During the Great Depression, 99 towns — a series of public works projects — were created across the country as part of then President Franklin Delano Roosevelt’s National Industrial Recovery Act, or NIRA. One of those towns was called Jersey Homesteads, now known as Roosevelt, N.J., which is located about fifty miles south and slightly west of New York City.
The agro-industrial, Jewish colony in Monmouth County was a project formed to stem unemployment and to address the searing lack of demand for goods and services that was underway during the Great Depression. The idea was for people to collectively own a farm and factory where they would work, and live in homes nearby.
“I came here with my parents in 1936,” recalled Helen Barth, an original resident of the town. Her family moved into the town when she was 3 years old. Now 79, she said at the time her family was looking for fresh air, sunshine, and the chance to garden.
“My father saw an advertisement in the Jewish Daily Forward, a Yiddish newspaper, and it painted an idealistic lifestyle,” she said.
Families paid the government about $12 in rent each month for their new suburban homes on half-acre lots.
(Photos: A Jersey Homesteads house then and now. Library of Congress, Prints & Photographs Division, FSA/OWI Collection, LC-USF34-005688-D/Janet Babin/WNYC)
The government sank about $1 million into the project at the time, and the families had to cough up $500, a “move-in” fee, according to Michael Ticktin, the town’s municipal historian.
The homes — flat-roofed, cinder block ranch homes with floor to ceiling windows in the back — were co-designed by architect Louis Kahn, then a young assistant just starting his career.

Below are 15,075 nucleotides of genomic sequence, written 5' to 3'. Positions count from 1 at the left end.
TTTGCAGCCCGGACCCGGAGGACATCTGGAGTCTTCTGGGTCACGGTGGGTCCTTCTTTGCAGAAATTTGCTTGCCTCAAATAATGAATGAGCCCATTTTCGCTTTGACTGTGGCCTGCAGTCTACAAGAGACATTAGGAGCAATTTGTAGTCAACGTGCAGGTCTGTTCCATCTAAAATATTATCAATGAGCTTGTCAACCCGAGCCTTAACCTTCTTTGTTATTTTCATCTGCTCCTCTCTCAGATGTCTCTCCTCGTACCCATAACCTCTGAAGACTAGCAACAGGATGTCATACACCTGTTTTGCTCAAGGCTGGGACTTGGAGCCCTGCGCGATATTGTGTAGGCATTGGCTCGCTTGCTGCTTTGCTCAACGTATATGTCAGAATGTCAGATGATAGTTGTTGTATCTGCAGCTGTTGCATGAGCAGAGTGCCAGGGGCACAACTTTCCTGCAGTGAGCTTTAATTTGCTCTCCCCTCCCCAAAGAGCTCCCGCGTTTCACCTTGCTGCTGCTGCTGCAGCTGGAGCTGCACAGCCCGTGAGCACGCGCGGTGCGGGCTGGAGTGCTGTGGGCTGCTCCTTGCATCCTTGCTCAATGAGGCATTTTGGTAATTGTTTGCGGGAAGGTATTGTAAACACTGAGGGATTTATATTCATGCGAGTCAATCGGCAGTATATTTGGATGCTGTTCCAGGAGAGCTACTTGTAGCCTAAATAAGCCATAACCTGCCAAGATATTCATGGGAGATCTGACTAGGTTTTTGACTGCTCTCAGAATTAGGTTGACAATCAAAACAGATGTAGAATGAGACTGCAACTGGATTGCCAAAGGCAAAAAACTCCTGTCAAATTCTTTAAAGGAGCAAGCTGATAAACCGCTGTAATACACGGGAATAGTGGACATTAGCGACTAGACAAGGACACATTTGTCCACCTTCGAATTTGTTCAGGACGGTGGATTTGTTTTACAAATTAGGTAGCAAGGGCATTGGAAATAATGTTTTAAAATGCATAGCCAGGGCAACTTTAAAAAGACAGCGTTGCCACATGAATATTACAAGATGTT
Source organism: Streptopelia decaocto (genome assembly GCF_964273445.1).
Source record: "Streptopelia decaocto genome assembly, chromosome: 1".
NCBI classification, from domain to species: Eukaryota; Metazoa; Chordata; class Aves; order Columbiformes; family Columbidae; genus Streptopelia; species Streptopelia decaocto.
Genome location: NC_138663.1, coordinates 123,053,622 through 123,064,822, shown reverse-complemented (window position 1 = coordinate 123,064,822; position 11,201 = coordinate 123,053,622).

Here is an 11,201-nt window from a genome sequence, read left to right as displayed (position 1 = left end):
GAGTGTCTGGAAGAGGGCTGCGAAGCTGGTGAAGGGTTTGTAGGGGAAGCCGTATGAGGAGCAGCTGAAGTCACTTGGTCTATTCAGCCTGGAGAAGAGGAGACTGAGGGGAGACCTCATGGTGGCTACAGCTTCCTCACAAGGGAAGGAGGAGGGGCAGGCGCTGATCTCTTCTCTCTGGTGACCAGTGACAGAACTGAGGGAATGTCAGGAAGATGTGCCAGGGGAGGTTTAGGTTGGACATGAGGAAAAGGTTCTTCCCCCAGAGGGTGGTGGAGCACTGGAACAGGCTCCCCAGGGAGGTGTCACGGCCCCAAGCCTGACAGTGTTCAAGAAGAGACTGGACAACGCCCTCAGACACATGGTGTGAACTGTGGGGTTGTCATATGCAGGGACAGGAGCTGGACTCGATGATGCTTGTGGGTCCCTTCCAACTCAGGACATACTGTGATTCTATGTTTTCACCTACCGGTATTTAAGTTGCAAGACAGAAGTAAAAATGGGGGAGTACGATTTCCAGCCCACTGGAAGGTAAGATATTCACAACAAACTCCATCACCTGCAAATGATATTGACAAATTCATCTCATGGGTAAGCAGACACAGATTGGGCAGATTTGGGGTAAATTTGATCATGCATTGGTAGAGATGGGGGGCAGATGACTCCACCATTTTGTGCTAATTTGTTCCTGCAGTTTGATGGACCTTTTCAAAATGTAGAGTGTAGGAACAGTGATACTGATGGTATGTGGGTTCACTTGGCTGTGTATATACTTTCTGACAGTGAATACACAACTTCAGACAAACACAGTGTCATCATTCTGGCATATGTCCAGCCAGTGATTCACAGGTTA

“The style of housing used was similar to housing built in Germany in the 1920s and followed the Bauhaus movement, very functional and rectilinear,” Ticktin explained.
The backyards also abutted a common green belt space, in the style of the 19th century British Garden City movement. Combined with the half-acre lots, the design added a privacy component not seen in most developments of the time.
Ticktin said the project benefited from a convergence of trends: the Jewish back to the land movement, the Bauhaus architectural advances and the Garden City movement.
But other trends were aligning against this utopian project. After three years, Jersey Homesteads factory and farm failed. People got paid less to work in the fields than they did in the factory during the off-season, so many didn’t till the land. Instead outside workers were brought it.
(Photo: A worker in the cooperative garment factory at Jersey Homesteads in what is now Roosevelt, N.J./Library of Congress, Prints & Photographs Division, FSA/OWI Collection, LC-USF33- 011018-M3)
The government divested itself of the investment and homesteaders had to pay about $4,000 to $5,000 to buy out their homes, while the factory was bought out and started to produce hats.
Helen Barth’s parents decided to buy their Homesteads house.
“They were very happy. There was a rich community life, and meetings every night that were very emotional and passionate, people would yell and scream at each other,” Barth said. But, she noted, they would make up the very moment the meeting was over. Barth and other residents say the Jewish intellectual population at the time was keen to debate and argue issues of the day. It was almost as if they carried with them their New York City roots.
The community’s housing is still largely intact, and attracts artists, writers and musicians much like it did from the project’s inception, according to residents.
“People will come from all over this weekend,” said Peggy Malkin, a town councilwoman and one of the organizers of this weekend’s town reunion. There will be events like a panel discussion about the New Deal with local lawmakers and academics. But most importantly, she's hoping former residents will return.
“This is a town where everyone knows your name, your children’s name, your dog’s name. When you live here you have an instant family,” she added.
Correction: An earlier version of this story referred to Peggy Malkin as a former town councilwoman. She is a current town councilwoman.